A preliminary assessment showed that frequently expressed feelings were of fear, sadness, guilt, flashbacks, and recurring nightmares.  Nearly all the people from age eight to over sixty were afraid of the sea and that the tsunami will reoccur.  Survivor guilt was also common; eighty-five percent of people expressed feelings of guilt that they could not save their loved ones who died, many of whom were washed out to sea.

A focus of our group sessions has been on identifying strengths, finding new meaning in life and identifying what is being recognized as “post-traumatic growth.” Young children were congratulated for being able to survive, by running to safer ground, climbing houses, coconut or banyan trees, or hanging on to logs. A young man was encouraged to be proud of how strong and heroic he was, despite his slight frame, to carry a heavy older woman to safety. “If you can survive this, know that you can face anything, and do anything,” they were told.

“People’s faith has been tested,” notes Kalayjian. One man told the group that he could not pray since the tsunami because he had lost faith in God, but that the exercise in the group where people stated their hopes was the first time he was able to pray again.     

To address children’s nightmares, I led a group teaching them to change the ending of a dream. One little girl who kept dreaming about herself in a coconut tree watching her mother being washed out to sea crying for help, reframed the dream so that her mother was smiling at her saying, “Even if I die, know that I am okay and you must live and be happy.” 

Children are taught simple breathing exercises to reduce their anxiety, and encouraged to allow themselves to express their feelings.  One young girl whose grandmother told her not to cry role-played with the counselor to ask her grandmother to hold her while she cries, knowing that once the sad feelings are expressed, you can be happy and play again.

Ultimately, I know from doing mental health relief at so many disaster sites around the world, that it is not the technique that makes the difference, but it is coming with an open heart and love. Sharing love makes people feel comfort and some joy again. 

The humanitarian effort is progressing slowly, despite a background of politics that always plays center stage. One newspaper story reported how the Indian government was concerned about the U.S. deployment because of heavy Indian Oil Corporation investment in the region.   

Politics aside, it’s high time to care for people’s hearts.  Our team has identified several needs besides psychological first aid, including funeral services, since a vast number of survivors have never located the bodies of their lost loved ones and therefore have not been able to go through the mourning process.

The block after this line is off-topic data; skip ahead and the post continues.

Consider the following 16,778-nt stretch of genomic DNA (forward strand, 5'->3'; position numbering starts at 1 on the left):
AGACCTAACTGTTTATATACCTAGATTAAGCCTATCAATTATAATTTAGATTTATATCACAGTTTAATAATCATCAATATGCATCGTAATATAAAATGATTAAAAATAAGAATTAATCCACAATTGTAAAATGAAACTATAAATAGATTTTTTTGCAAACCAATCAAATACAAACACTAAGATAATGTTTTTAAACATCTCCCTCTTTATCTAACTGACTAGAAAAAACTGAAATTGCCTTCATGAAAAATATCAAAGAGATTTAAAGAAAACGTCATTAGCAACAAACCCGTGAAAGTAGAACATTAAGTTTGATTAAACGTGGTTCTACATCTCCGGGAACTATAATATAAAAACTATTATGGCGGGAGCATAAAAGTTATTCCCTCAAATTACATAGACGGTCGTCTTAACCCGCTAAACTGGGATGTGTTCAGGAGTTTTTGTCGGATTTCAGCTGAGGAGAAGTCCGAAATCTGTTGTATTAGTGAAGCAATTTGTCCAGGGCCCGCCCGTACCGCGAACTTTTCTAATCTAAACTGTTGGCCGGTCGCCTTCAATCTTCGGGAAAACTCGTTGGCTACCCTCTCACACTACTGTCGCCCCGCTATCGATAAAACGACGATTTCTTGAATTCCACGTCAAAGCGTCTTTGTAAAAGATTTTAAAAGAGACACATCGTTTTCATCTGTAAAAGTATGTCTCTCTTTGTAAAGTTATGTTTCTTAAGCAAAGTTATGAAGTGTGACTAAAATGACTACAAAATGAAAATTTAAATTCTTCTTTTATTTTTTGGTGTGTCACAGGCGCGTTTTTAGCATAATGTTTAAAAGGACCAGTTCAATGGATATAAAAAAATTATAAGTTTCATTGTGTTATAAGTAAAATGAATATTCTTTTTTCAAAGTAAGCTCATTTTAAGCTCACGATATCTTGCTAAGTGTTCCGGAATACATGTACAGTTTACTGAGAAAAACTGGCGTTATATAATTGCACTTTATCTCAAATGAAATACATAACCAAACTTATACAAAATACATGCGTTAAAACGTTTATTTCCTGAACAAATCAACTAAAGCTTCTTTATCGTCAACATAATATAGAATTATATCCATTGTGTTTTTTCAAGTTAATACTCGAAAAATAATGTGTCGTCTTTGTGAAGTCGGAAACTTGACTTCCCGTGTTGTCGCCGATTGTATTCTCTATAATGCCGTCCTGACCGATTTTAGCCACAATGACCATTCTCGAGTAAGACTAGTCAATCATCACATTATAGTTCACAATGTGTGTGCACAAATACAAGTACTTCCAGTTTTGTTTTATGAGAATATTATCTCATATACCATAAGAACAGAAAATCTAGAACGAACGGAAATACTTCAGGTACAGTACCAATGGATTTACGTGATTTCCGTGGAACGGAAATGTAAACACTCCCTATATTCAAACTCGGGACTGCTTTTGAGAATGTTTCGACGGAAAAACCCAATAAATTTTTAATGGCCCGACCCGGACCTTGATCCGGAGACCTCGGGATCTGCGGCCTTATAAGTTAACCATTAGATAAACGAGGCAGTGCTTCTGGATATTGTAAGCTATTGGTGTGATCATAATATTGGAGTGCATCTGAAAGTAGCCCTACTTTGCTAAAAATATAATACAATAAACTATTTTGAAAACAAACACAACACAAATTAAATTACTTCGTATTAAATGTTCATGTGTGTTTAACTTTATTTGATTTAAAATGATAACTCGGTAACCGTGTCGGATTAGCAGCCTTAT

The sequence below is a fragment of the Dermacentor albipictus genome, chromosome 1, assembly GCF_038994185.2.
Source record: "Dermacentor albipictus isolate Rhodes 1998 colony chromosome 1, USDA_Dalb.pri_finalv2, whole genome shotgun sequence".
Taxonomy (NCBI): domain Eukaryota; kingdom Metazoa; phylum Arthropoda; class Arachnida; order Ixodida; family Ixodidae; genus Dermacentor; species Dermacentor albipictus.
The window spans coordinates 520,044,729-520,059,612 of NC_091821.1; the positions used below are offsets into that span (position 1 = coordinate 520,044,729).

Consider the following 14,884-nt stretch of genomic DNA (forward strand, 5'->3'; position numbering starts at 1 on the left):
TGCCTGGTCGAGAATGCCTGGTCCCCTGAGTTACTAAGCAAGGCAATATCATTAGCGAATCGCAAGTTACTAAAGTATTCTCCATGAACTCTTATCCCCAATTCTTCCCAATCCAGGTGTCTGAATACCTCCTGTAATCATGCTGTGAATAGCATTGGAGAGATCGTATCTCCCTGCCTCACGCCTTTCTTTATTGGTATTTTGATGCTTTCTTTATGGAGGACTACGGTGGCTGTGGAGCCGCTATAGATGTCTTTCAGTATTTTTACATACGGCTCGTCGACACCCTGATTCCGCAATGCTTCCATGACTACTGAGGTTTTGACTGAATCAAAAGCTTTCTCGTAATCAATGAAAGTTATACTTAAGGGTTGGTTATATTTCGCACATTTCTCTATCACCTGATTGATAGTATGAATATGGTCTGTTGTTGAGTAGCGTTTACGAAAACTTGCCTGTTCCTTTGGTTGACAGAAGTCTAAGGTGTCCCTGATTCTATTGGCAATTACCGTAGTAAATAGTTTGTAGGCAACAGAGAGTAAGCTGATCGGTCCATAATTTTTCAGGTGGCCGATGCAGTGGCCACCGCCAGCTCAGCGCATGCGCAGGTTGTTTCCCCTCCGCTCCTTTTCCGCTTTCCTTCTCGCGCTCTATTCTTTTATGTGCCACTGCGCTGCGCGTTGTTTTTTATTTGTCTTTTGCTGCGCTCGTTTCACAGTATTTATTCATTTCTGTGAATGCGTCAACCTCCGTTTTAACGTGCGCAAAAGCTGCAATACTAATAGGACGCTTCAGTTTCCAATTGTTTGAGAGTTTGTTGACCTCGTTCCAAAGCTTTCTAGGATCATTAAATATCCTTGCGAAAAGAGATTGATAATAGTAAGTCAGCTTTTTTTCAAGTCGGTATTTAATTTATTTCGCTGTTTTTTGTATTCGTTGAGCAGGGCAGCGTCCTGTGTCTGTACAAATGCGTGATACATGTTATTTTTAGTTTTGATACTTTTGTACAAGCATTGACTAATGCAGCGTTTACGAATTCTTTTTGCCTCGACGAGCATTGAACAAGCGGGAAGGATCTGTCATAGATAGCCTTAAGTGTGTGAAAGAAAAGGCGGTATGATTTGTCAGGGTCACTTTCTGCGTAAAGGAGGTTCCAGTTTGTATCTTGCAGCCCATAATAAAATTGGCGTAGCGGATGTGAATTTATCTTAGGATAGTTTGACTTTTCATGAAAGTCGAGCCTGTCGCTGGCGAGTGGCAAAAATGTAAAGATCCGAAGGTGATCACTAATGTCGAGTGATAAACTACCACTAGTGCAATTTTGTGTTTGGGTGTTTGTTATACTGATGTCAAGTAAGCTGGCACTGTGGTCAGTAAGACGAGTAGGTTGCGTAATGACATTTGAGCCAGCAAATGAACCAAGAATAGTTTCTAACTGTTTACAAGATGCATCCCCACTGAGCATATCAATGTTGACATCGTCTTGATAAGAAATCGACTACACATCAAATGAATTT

Another need is for public education, especially in the remote areas of the island, given pervasive fears and questions about what a tsunami is, and widespread rumors that circulate in the camps that another tsunami is coming.  After an earthquake in Australia, a radio station suspended its regular programming for me to take calls from listeners about overcoming fears like children’s school phobia and older people’s fear of going out of the house. 

Financial aid has poured into the entire Indian Ocean region affected -- $500 million from Japan, $350 million from America, more millions from Australia and Germany -- but some of that money needs to be funneled into the all-too-neglected area of mental health.  “While jobs, food, shelter and medical care are certainly essential, we want to encourage people to donate funds to the mental health relief effort to insure emotional healing,” says Kalayjian.

Some of that money can go to identifying local people, including translators, with good communication skills and innate sensitivity who can be trained to offer support to others.  Malcolm the basketball coach turned translator, married to a school career guidance counselor, says with pride, “I’m getting even better at helping people than my wife.”

Another translator, Sudhan, a 25-year old computer technician, living in one of the camps when he was identified as having the necessary skills, says, “My uncle and two cousins died in the tsunami and our whole house was washed away, even the ten computers and laptops I was fixing for people, but I don’t care about any possessions.  I don’t care if I have any money, any clothes or things.  I only care that I am helping people.”        

In a closing group ritual -- one of my favorite techniques that I use around the world in disaster areas – people stand in a circle and throw multi-colored balls of yarn to each other, creating a web.  One ten-year old girl expressed the intention perfectly:  “It shows that we are all one family.” An older man who also got it, said, “The tsunami took us no matter what religion we are, and now we are one, no matter who we are.” 



Courage to the Samoans

 In the wake of the tragedy of the tsunami in Samoa, I am riveted with pain thinking about the people's suffering there. My prayers are with all the Samoans.